Nice property!

    Bookmark   April 9, 2012 at 12:51PM
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Steve Massachusetts Zone 5b

This is from the state of Pennsylvania Department of Forestry on "Winged Eunonomous" also known as Burning Bush.

EFFECTS OF INVASION: Winged euonymus is a threat to mature forests and successional fields and woodlands because it out-competes native species. It is adaptable to various environmental conditions although it generally does not do well in very dry areas. It grows well in a variety of soil types and pH levels, has no serious pest problems in North America, and most importantly of all, is tolerant of full shade. It has invaded moist forested sites creating dense thickets that can shade out native herbs and shrubs.

REPRODUCTION AND METHODS OF DISPERSAL: Seed production is prodigious; many germinate where they fall close to the mother plant creating dense beds of seedlings. Others are spread by birds that are attracted to the seeds by their nutritious, fleshy, red covering (aril). Seeds dispersed this way germinate easily and spread the infestation rapidly. Wide usage of this a popular landscape ornamental increases the probability that more will escape from cultivation.

Even if you aren't seeing seedlings in your landscape, or clean them up, it doesn't mean that the birds aren't distributing the seeds elsewhere. I think I read somewhere that someone at the University of Connecticut hybridized one that is sterile.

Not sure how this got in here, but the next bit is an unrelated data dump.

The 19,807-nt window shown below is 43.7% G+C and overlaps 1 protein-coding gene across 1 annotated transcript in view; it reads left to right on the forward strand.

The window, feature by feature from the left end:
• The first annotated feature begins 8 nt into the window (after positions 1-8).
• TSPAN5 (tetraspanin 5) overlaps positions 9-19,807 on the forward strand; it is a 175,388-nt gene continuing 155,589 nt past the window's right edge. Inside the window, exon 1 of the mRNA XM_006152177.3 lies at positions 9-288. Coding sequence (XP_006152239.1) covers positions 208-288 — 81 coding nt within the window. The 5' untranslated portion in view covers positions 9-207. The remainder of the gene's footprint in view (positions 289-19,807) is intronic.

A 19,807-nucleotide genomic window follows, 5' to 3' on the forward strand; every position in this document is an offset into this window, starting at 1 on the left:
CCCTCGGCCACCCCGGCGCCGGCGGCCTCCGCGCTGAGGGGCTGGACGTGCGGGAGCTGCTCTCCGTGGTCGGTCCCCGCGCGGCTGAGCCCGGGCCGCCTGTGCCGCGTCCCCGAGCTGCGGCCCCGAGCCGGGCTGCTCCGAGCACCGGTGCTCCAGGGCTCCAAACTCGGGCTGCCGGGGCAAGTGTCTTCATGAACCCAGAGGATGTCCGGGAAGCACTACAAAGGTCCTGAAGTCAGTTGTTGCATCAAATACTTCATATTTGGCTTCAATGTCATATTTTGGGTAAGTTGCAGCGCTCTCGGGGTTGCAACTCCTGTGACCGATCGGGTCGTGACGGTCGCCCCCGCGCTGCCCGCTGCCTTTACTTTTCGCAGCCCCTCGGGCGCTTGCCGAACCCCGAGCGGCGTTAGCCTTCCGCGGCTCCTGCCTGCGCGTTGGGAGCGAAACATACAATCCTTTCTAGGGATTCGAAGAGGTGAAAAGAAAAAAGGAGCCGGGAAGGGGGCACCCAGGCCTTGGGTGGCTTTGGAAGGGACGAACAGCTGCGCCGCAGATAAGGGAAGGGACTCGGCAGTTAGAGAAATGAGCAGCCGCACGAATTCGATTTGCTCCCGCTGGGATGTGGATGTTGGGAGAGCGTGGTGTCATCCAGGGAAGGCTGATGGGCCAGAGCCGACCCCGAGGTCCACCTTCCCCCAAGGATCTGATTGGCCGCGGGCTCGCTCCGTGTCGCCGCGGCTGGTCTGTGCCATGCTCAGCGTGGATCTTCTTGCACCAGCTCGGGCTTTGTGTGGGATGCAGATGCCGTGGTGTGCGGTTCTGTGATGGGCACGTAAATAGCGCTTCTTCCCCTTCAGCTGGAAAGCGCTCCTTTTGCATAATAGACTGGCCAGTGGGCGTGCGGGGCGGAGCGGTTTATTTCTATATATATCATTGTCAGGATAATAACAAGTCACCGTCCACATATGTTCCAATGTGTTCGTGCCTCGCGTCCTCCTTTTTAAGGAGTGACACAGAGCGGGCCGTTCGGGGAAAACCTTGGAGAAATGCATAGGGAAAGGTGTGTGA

Bookmark   April 9, 2012 at 5:39PM
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bernd ny zone5

You are probably right, Steve. Here in NY state the plants are being sold.

    Bookmark   April 10, 2012 at 12:45PM
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Since I got certified as a Backyard Habitat, I'm more aware of plants that are not native and do not give the protection or food for wildlife even in my suburban space.

I got a book by Douglas W. Tallamy, BRINGING NATURE HOME: HOW YOU CAN SUSTAIN WILLIFE WITH NATIVE PLANTS. It is great, and I am especially pleased with the increase in my butterfly population. Then, there are other insects which prey on harmful insects, and I'm careful about any insecticide I use.

This last weekend, we fledged nests of Carolina wrens and Eastern bluebirds, and it felt so satisfying to send them out to eat spiders and other similar things--hopefully the awful deer ticks.

    Bookmark   April 10, 2012 at 4:01PM